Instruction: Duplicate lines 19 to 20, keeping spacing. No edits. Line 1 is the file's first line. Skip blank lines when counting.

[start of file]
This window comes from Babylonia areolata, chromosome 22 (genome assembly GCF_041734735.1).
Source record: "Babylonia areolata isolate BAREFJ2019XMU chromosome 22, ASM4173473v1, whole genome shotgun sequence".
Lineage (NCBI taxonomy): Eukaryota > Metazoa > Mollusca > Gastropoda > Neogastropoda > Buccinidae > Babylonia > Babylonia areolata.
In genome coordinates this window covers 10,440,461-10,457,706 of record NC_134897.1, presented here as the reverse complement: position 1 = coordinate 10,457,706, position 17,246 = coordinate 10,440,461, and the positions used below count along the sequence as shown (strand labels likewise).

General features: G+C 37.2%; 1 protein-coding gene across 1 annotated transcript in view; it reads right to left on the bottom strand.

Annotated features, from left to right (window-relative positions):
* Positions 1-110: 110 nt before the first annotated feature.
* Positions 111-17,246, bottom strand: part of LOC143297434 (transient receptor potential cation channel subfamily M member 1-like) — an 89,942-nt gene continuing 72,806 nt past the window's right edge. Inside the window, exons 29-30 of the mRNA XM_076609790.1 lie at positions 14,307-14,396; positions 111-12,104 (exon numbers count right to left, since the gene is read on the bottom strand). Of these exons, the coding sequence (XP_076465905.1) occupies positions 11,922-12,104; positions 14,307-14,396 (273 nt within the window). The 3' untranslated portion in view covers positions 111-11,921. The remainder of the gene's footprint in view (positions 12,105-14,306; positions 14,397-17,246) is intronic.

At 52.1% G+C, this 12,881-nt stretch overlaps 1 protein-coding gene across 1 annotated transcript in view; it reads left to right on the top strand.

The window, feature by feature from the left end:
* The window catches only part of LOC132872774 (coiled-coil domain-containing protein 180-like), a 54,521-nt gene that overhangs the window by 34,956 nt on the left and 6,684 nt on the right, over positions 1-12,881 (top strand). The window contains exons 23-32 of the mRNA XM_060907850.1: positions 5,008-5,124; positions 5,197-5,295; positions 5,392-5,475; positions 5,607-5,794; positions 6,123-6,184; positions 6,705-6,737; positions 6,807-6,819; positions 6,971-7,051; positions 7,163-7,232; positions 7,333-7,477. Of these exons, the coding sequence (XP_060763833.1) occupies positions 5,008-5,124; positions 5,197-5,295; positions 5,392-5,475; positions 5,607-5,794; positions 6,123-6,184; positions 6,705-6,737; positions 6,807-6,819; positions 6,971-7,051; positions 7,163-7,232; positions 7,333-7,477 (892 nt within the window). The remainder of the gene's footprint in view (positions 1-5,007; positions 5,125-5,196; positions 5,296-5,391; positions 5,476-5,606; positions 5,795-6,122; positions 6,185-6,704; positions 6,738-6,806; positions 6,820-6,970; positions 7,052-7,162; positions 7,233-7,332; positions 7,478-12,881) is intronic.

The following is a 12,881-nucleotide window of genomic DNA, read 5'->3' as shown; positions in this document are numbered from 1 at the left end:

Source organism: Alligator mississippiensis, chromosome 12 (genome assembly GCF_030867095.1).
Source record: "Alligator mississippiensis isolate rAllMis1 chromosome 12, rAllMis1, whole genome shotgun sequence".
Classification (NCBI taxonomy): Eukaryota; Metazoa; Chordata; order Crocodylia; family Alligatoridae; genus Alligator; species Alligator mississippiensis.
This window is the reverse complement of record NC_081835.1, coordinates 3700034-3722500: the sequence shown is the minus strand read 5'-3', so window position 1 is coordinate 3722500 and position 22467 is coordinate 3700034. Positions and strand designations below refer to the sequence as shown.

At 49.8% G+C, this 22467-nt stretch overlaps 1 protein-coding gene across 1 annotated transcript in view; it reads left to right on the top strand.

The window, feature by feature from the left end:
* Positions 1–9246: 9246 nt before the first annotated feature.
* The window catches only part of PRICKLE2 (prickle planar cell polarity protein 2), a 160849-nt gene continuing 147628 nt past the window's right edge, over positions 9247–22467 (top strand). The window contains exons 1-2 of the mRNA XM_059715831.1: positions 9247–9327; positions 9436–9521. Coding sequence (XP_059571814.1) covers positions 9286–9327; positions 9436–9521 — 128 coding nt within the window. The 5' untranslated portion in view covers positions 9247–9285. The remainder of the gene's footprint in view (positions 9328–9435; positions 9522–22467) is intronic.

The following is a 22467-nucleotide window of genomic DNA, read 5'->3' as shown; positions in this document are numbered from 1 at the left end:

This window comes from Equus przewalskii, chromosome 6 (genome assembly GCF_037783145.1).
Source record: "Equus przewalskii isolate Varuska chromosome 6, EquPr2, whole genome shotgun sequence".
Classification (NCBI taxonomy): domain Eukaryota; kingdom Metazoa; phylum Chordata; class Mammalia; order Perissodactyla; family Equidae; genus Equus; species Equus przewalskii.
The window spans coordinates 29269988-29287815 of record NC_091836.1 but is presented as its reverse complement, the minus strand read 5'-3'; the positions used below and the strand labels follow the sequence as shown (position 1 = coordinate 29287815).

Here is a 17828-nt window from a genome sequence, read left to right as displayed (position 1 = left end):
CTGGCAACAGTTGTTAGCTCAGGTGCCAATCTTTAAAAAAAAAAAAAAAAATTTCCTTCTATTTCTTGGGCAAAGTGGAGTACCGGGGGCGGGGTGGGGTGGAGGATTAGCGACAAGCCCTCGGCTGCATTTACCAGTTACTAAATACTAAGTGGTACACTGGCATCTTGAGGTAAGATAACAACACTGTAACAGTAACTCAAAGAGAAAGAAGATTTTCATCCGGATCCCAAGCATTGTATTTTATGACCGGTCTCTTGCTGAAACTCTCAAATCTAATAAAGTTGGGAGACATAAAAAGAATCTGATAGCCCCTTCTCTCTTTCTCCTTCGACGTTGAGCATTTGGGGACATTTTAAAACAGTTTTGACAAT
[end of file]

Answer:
* Positions 1–9246: 9246 nt before the first annotated feature.
* The window catches only part of PRICKLE2 (prickle planar cell polarity protein 2), a 160849-nt gene continuing 147628 nt past the window's right edge, over positions 9247–22467 (top strand). The window contains exons 1-2 of the mRNA XM_059715831.1: positions 9247–9327; positions 9436–9521. Coding sequence (XP_059571814.1) covers positions 9286–9327; positions 9436–9521 — 128 coding nt within the window. The 5' untranslated portion in view covers positions 9247–9285. The remainder of the gene's footprint in view (positions 9328–9435; positions 9522–22467) is intronic.